The Rachel Beanie

Rachel Beanie

A step-by-step guide to knitting the cute-as-a-button Rachel Beanie

Ever gotten halfway through a project and thought “Hang on, am I even doing this right?” We have 🙋‍♀️

That’s why we’ve created these step-by-step guides to walk you through the knitting process. 

Even if you've never knitted before, we'll take you from zero to knitting hero in no time 🦸‍♀️

When it comes to knitting, practice makes perfect

Before we start the pattern, we suggest you spend some time learning the basic techniques you’ll need to complete your masterpiece 🤓

The Rachel Beanie is a dream to knit up and the perfect winter accessory. She's made using knit and purl stitches which we put together to create a 1x1 rib stitch, a stockinette stitch and a seed stitch. You'll want to be confident with both these stitches - the knit and the purl stitch - before we start. You'll also want to get a hang of tying a slip knot and casting on your stitches which is the first step in any knitting project. 

You can use the yarn that came in your kit to practice with. Once you've got these mastered you'll fly through your beanie.

Total beginner? 👩‍🏫 

For a more comprehensive lesson on the basics of knitting visit our Learn How To Knit page.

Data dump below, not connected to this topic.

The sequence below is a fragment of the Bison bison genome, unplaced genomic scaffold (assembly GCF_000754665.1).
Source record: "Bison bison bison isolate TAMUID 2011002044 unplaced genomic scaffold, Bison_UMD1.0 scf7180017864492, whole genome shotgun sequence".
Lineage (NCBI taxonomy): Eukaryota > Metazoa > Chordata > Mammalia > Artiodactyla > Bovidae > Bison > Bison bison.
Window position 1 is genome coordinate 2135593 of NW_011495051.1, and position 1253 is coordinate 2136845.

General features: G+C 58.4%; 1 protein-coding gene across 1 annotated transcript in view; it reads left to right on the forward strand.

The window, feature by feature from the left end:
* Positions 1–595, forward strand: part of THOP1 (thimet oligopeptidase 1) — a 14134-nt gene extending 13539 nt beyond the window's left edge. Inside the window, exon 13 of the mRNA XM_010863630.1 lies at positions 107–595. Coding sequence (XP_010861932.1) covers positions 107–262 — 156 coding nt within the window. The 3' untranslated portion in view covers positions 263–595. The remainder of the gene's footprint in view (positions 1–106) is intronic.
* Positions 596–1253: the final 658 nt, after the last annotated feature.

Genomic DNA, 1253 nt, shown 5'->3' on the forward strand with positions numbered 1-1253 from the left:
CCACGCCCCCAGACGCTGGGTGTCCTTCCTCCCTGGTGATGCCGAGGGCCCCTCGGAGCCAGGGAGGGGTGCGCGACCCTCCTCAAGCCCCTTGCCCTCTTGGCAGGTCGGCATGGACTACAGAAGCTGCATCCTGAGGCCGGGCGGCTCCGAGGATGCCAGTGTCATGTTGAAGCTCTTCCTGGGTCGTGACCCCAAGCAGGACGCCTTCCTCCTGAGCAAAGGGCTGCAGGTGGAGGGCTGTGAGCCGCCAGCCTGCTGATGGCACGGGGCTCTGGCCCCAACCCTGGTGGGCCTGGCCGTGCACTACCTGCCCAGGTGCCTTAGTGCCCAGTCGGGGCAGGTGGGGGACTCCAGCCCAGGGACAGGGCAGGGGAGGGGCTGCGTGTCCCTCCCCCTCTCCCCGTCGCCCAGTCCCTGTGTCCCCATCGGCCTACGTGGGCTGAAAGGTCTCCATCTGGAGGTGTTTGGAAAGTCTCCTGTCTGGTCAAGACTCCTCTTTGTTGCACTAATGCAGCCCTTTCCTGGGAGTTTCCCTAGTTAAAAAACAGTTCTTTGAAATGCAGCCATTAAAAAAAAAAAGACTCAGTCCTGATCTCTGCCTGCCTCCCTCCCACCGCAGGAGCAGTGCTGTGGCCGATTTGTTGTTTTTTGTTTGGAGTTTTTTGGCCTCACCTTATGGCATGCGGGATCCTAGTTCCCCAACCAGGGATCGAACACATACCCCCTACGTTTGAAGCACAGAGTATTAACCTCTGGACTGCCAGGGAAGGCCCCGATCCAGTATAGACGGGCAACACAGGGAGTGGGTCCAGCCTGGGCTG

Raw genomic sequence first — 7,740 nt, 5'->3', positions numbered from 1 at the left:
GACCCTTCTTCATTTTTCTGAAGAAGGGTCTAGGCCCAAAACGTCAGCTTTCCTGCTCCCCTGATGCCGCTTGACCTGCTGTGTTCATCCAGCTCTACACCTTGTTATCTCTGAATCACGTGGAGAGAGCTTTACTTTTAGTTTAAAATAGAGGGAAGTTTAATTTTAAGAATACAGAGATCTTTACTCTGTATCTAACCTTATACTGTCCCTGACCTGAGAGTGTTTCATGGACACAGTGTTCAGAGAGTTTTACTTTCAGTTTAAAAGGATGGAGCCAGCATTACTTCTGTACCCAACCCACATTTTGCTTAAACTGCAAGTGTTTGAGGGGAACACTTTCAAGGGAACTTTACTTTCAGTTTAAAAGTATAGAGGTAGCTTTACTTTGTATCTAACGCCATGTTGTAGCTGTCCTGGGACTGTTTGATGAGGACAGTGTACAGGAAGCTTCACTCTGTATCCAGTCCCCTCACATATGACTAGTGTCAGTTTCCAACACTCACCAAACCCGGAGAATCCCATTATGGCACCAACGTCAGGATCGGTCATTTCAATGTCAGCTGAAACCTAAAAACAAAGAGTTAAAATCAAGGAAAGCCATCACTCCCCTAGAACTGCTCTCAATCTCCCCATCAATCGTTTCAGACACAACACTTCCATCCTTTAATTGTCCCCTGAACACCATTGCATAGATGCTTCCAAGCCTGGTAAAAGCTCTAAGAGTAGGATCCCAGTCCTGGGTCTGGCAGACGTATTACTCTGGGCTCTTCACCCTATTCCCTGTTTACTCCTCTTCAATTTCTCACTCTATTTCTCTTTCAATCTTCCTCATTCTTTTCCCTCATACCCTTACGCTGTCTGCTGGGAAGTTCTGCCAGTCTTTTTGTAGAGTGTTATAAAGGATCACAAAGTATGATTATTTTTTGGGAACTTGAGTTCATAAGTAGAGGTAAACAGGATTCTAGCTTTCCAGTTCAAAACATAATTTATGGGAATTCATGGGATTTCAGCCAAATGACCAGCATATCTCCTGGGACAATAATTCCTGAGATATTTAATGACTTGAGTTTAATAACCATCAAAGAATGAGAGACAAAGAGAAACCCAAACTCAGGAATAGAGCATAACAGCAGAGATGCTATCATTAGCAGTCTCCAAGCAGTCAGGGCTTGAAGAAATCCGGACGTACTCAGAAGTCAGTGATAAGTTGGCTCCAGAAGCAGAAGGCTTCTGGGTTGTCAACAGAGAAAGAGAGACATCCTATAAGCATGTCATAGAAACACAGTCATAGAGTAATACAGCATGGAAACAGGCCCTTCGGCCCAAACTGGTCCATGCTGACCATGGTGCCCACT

🥣 Test your tension

While we're practising and before you start your project, you'll want to make sure your tension (how tightly or loosely your knitting is) is juuuust right. We do this by knitting a “tension swatch”. It's a bit like goldilocks, if the tension is too tight, your piece will be too small, and if it's too loose it may not hold its shape and might be too big. 

Gauge: Your 10x10cm knitted swatch should be 7 stitches wide and 10 rows high when knitted stockinette stitch on your 15mm needles. 

To test this, jump on your needles and cast on 10 stitches, then knit stockinette stitch (knit all stitches in one row, then purl all stitches in the next row - repeat) for 12-14 rows. Then measure a 10x10cm square and count your stitches and rows within that space to make sure you're knitting at the correct tension. 

If you've got more stitches or rows than the instructions say you should have, your knitting is a little too tight, and if you've got less your knitting is too loose. Adjust your tension by holding the yarn a little more tightly/loosely as you knit.

Onto the beanie, babe!

⚡️What you'll need

Your kit comes with everything you'll need to make your masterpiece. In your kit you'll find;

  • 10mm needles
  • 15mm needles
  • 1 x ball of Cardigang Chunky Merino Wool
  • A darning needle
  • Pom Pom maker
  • Made by me tag

You also want to have a pair of scissors handy. 

🧶 Let's knit our way to cosy-town!

Time to get click-clacking and whip up your warm-as-toast beanie.

Remember learning a new skill can be a little challenging at first, and you’re bound to find yourself making some mistakes along the way. But as with learning anything, your brain and your hands slowly start to get the hang of it, muscle memory is created, and soon the thing you found tricky/daunting/scary is like second nature! 💪